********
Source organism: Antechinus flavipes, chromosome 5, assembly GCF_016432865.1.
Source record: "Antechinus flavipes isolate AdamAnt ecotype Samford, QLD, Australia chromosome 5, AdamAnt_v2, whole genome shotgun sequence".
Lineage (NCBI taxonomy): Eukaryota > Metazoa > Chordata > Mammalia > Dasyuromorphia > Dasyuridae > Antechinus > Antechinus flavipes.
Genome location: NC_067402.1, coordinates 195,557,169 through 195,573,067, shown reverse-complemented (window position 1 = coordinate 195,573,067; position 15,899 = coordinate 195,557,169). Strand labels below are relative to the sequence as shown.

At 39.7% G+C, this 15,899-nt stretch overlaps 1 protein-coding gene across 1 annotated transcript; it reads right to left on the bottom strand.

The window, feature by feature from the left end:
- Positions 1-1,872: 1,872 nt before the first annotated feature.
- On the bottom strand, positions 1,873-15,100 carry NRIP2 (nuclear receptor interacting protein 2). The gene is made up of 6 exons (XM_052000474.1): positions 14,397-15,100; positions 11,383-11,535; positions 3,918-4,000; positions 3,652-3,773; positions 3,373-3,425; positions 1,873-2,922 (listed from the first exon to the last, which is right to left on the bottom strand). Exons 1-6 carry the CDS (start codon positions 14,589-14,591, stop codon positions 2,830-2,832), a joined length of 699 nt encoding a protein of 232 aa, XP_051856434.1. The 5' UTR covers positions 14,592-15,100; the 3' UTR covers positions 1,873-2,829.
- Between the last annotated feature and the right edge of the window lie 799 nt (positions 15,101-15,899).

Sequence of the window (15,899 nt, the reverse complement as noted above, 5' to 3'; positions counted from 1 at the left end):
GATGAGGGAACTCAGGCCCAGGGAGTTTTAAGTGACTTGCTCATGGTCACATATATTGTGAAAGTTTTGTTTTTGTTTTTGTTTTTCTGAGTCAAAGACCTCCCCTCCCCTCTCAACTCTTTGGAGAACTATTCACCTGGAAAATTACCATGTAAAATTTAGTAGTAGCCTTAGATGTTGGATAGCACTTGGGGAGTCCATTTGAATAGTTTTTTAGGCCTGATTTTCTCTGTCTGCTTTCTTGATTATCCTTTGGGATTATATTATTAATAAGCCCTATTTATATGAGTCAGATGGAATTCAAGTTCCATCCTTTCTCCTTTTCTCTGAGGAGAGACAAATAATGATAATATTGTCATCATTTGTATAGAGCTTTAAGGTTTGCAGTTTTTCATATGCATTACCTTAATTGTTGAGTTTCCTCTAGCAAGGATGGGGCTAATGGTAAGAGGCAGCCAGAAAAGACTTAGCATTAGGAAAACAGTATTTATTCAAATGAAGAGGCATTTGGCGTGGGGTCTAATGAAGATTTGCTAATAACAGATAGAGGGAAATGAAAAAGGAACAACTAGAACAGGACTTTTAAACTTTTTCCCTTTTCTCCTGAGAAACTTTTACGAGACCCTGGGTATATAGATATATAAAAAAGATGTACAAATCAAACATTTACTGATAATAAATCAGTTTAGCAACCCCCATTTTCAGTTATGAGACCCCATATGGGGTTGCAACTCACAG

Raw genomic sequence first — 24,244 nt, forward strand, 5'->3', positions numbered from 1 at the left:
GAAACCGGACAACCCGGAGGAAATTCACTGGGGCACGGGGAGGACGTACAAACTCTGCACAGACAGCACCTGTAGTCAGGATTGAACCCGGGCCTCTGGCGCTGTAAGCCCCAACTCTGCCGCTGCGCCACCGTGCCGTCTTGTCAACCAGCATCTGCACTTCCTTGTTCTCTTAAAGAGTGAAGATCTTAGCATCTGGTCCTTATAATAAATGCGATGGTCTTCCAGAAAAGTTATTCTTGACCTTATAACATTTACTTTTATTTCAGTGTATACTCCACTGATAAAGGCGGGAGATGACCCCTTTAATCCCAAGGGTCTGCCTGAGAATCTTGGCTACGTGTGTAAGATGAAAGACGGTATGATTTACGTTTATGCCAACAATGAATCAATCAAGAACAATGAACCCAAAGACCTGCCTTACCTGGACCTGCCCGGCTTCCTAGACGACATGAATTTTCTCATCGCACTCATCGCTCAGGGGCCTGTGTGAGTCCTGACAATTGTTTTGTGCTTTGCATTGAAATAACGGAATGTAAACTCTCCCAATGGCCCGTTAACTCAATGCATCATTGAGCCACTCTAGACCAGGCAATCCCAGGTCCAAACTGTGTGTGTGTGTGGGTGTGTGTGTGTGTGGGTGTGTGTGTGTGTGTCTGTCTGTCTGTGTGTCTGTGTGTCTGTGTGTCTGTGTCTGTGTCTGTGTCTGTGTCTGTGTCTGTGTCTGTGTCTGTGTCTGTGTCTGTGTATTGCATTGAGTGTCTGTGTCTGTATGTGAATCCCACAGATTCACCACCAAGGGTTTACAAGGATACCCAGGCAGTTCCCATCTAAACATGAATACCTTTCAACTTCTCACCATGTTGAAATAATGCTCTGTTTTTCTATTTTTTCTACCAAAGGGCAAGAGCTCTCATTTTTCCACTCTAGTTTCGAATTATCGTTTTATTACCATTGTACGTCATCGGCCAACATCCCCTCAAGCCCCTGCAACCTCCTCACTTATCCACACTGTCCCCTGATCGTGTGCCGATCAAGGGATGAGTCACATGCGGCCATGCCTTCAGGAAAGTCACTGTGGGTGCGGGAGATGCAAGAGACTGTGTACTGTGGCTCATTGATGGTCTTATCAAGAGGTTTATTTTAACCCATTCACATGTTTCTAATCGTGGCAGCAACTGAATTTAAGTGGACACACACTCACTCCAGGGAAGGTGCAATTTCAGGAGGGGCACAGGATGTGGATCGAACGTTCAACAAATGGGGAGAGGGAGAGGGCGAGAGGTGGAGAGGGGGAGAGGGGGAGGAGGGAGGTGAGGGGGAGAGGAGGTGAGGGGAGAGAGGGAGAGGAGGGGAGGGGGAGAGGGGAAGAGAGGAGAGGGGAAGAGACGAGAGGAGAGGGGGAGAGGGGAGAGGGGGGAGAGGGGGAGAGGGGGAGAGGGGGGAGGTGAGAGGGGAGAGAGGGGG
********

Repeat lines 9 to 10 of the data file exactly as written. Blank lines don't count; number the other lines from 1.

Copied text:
- Between the last annotated feature and the right edge of the window lie 799 nt (positions 15,101-15,899).

Sequence of the window (15,899 nt, the reverse complement as noted above, 5' to 3'; positions counted from 1 at the left end):